05 February 2015

Poetry Thursday - flashback to 1966

Hindsight (via)

Photograph, Art Student, Female, Working Class

Her hair is cut into that perfect slant
– An innovation circa ‘64 by Vidal Sassoon.
She’s wearing C&A’s best effort at Quant
Ending just below the knicker-line, daisy-strewn.
Keeping herself in tights could blow her grant
Entirely, so each precious pair is soon
Spattered with nail-varnish dots that stop each run.
She’s a girl, eighteen – just wants to have fun.

She’s not 'a chick'. Not yet. Besides, by then
She’ll find the term 'offensive'. 'Dollybird', to quote
Her favourite mags, is what she aspires to when
Her head’s still full of Honey and Petticoat.
It’s almost the last year that, quite this blithely, men
Up ladders or on building sites wolf-whistle to note
The approval they’re sure she will appreciate.
Why not? She did it for their benefit, looks great.

Nor does she object. Wouldn’t think she has the right.
Though when that lech of a lecturer comments on her tits
To a male classmate, openly, she might
Feel – quick as a run in nylon – that it’s
Not what ought to happen, is not polite,
She’ll burn, but smile, have no word that fits
The insult, can’t subject it to language’s prism.
In sixty-six there’s plenty sex, but not 'sexism'.

Soon: The Female Eunuch and enough
Will be enough. Thanks to newfound feminism and Greer,
Women’ll have the words for all this stuff,
What already rankles, but confuses her, will seem clear
And she’ll (consciously) be no one’s 'bit of fluff'
Or 'skirt' or 'crumpet'. She’ll know the rule is 'gay' not 'queer',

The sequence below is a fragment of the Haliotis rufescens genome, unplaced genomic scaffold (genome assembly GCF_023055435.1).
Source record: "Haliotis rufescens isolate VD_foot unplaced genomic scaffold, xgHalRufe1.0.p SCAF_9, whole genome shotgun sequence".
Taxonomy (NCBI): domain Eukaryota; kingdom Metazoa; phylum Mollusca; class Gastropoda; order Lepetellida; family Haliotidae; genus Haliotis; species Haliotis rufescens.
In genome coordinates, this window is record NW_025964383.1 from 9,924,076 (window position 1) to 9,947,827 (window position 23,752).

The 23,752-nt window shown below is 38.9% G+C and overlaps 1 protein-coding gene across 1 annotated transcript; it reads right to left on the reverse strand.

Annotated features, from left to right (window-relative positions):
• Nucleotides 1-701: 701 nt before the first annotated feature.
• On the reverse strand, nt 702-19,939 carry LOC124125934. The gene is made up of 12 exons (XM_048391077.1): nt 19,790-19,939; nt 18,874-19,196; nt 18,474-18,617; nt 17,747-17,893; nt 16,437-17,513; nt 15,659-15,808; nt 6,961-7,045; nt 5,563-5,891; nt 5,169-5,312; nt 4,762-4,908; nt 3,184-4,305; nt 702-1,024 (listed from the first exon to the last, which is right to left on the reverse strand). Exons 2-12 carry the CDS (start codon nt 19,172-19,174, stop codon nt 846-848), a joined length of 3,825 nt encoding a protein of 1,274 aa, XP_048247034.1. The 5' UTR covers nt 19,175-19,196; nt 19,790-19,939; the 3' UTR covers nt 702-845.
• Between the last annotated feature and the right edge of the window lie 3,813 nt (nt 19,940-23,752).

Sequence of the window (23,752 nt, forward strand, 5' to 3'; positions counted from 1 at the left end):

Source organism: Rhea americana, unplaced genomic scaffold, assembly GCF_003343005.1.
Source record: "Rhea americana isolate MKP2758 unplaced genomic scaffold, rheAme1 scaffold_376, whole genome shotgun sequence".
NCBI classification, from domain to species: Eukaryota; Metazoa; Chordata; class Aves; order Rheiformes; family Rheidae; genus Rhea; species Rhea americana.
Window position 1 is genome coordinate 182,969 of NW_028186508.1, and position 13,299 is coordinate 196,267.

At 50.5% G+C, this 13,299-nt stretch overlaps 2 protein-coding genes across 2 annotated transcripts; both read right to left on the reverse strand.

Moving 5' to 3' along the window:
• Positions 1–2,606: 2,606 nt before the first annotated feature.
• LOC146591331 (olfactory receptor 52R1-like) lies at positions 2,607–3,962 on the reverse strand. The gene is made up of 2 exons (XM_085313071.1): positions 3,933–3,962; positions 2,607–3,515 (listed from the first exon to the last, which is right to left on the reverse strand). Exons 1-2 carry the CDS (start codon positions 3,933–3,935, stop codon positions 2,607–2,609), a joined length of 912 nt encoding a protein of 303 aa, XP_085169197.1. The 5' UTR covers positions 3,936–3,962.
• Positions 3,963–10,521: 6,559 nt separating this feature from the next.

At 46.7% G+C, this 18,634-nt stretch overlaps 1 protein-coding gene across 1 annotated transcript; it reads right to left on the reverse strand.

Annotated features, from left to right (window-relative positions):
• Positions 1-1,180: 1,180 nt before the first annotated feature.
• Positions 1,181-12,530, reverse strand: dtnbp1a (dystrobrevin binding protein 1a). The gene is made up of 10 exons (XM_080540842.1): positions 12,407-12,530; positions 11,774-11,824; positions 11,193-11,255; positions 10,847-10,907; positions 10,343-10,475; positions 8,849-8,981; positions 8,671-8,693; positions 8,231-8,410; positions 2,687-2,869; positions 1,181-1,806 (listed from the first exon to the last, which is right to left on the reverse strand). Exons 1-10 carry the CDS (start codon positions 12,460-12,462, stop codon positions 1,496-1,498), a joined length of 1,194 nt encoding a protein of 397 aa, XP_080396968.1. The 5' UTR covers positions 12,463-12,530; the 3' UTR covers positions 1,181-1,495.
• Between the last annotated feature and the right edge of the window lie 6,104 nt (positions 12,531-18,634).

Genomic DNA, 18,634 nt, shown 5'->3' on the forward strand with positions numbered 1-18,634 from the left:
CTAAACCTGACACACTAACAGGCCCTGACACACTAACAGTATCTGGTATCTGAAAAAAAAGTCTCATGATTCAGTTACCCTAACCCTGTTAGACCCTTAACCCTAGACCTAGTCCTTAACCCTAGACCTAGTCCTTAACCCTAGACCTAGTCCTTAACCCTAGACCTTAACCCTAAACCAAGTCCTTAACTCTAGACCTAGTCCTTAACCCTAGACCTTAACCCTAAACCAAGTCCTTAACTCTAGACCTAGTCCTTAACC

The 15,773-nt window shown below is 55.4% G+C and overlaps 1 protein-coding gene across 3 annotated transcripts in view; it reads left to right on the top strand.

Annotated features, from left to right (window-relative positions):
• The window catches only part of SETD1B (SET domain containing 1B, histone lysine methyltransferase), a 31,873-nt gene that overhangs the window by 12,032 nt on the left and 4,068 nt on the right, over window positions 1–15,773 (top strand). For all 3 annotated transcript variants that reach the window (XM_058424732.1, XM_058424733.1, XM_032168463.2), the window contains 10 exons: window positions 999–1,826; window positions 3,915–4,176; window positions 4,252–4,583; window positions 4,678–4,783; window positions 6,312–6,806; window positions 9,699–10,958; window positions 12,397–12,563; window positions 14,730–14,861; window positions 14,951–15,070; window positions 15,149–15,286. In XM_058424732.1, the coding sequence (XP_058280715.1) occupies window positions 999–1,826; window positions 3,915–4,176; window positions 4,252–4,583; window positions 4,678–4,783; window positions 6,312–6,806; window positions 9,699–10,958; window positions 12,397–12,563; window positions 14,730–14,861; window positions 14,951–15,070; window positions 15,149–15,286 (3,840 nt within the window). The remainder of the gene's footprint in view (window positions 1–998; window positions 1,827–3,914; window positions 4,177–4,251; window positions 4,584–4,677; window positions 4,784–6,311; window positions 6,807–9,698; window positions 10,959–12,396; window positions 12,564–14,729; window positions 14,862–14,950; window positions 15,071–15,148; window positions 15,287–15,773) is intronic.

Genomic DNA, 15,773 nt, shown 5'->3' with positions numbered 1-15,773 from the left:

'Ms' not 'Miss' or 'Mrs' – she’ll happily obey it
And, sure as the Pill in her pocket, that’s how she’ll say it.

This photo’s saying nothing, is black and white, opaque.
A frozen moment, not a memory.
The boyfriend with the Pentax took it for the sake
Of taking it, a shot among many others, randomly,
To see how it would develop. Didn’t imagine it’d make
An image so typical it’d capture time so perfectly.
How does she feel? Hey, girl, did it feel strange
To be waiting for the a-changing times to change?
Liz Lochhead
From Jubilee Lines - 60 Poets for 60 Years (Faber), edited by Carol Ann Duffy (via)

Recognise that girl? Perhaps like me you were 18 in 1966 - ah, what a time that was ... and what a time there was to come, what a change in attitudes, in language, in expectations (even for some of us, a change of continents), had we but known it...

The poem was written in 2012, in response to Poet Laureate Carol Ann Duffy's request for 60 poems in celebration of the Diamond Jubilee.

Liz Lochhead, born in 1947, attended Glasgow School of Art, where she was part of a creative writing group. She stood out as a rare female presence among Scottish writers of the 1970s, which was enabling and inspiring for the generation that followed. "The female voices that Lochhead has deployed in her monologues and many of her poems undoubtedly draw on a Scottish oral tradition that goes right back to the ballads, is subverted by the music-hall, and takes pleasure in a distinctive West of Scotland tradition of storytelling and humour" says one biography. She was named the second Scots Makar, national poet, in 2011.

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